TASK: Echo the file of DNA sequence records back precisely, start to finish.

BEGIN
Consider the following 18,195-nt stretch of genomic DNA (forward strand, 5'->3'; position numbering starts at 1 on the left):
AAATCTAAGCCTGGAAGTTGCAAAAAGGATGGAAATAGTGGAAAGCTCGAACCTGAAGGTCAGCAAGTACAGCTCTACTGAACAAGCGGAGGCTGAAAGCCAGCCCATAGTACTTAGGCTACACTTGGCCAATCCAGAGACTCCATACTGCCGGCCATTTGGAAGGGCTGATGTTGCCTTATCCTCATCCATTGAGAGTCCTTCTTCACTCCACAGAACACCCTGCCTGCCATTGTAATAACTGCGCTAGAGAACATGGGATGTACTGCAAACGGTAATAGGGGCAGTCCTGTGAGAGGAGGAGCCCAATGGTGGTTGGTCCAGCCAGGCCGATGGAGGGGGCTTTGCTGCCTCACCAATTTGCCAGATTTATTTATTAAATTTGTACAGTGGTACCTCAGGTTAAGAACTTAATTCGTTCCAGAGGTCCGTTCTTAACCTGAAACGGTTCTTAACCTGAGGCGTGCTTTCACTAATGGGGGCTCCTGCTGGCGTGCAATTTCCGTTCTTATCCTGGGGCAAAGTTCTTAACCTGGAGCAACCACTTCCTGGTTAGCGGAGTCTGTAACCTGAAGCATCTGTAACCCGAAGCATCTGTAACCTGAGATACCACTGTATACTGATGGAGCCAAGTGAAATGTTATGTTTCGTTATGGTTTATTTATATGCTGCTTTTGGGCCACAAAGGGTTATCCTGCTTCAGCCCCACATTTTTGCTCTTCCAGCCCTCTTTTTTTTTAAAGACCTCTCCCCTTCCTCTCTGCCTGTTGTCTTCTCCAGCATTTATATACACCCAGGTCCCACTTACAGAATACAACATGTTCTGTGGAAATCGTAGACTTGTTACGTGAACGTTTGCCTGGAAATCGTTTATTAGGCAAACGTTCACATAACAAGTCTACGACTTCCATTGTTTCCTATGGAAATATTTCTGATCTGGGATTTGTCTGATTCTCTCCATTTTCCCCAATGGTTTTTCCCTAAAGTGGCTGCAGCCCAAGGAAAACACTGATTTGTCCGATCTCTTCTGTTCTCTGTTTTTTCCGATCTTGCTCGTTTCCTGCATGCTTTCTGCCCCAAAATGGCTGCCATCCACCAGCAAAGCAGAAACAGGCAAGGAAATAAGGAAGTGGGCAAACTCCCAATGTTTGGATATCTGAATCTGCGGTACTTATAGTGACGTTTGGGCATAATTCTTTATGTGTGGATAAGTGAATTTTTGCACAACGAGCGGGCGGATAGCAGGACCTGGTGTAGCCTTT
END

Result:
Consider the following 18,195-nt stretch of genomic DNA (forward strand, 5'->3'; position numbering starts at 1 on the left):
AAATCTAAGCCTGGAAGTTGCAAAAAGGATGGAAATAGTGGAAAGCTCGAACCTGAAGGTCAGCAAGTACAGCTCTACTGAACAAGCGGAGGCTGAAAGCCAGCCCATAGTACTTAGGCTACACTTGGCCAATCCAGAGACTCCATACTGCCGGCCATTTGGAAGGGCTGATGTTGCCTTATCCTCATCCATTGAGAGTCCTTCTTCACTCCACAGAACACCCTGCCTGCCATTGTAATAACTGCGCTAGAGAACATGGGATGTACTGCAAACGGTAATAGGGGCAGTCCTGTGAGAGGAGGAGCCCAATGGTGGTTGGTCCAGCCAGGCCGATGGAGGGGGCTTTGCTGCCTCACCAATTTGCCAGATTTATTTATTAAATTTGTACAGTGGTACCTCAGGTTAAGAACTTAATTCGTTCCAGAGGTCCGTTCTTAACCTGAAACGGTTCTTAACCTGAGGCGTGCTTTCACTAATGGGGGCTCCTGCTGGCGTGCAATTTCCGTTCTTATCCTGGGGCAAAGTTCTTAACCTGGAGCAACCACTTCCTGGTTAGCGGAGTCTGTAACCTGAAGCATCTGTAACCCGAAGCATCTGTAACCTGAGATACCACTGTATACTGATGGAGCCAAGTGAAATGTTATGTTTCGTTATGGTTTATTTATATGCTGCTTTTGGGCCACAAAGGGTTATCCTGCTTCAGCCCCACATTTTTGCTCTTCCAGCCCTCTTTTTTTTTAAAGACCTCTCCCCTTCCTCTCTGCCTGTTGTCTTCTCCAGCATTTATATACACCCAGGTCCCACTTACAGAATACAACATGTTCTGTGGAAATCGTAGACTTGTTACGTGAACGTTTGCCTGGAAATCGTTTATTAGGCAAACGTTCACATAACAAGTCTACGACTTCCATTGTTTCCTATGGAAATATTTCTGATCTGGGATTTGTCTGATTCTCTCCATTTTCCCCAATGGTTTTTCCCTAAAGTGGCTGCAGCCCAAGGAAAACACTGATTTGTCCGATCTCTTCTGTTCTCTGTTTTTTCCGATCTTGCTCGTTTCCTGCATGCTTTCTGCCCCAAAATGGCTGCCATCCACCAGCAAAGCAGAAACAGGCAAGGAAATAAGGAAGTGGGCAAACTCCCAATGTTTGGATATCTGAATCTGCGGTACTTATAGTGACGTTTGGGCATAATTCTTTATGTGTGGATAAGTGAATTTTTGCACAACGAGCGGGCGGATAGCAGGACCTGGTGTAGCCTTT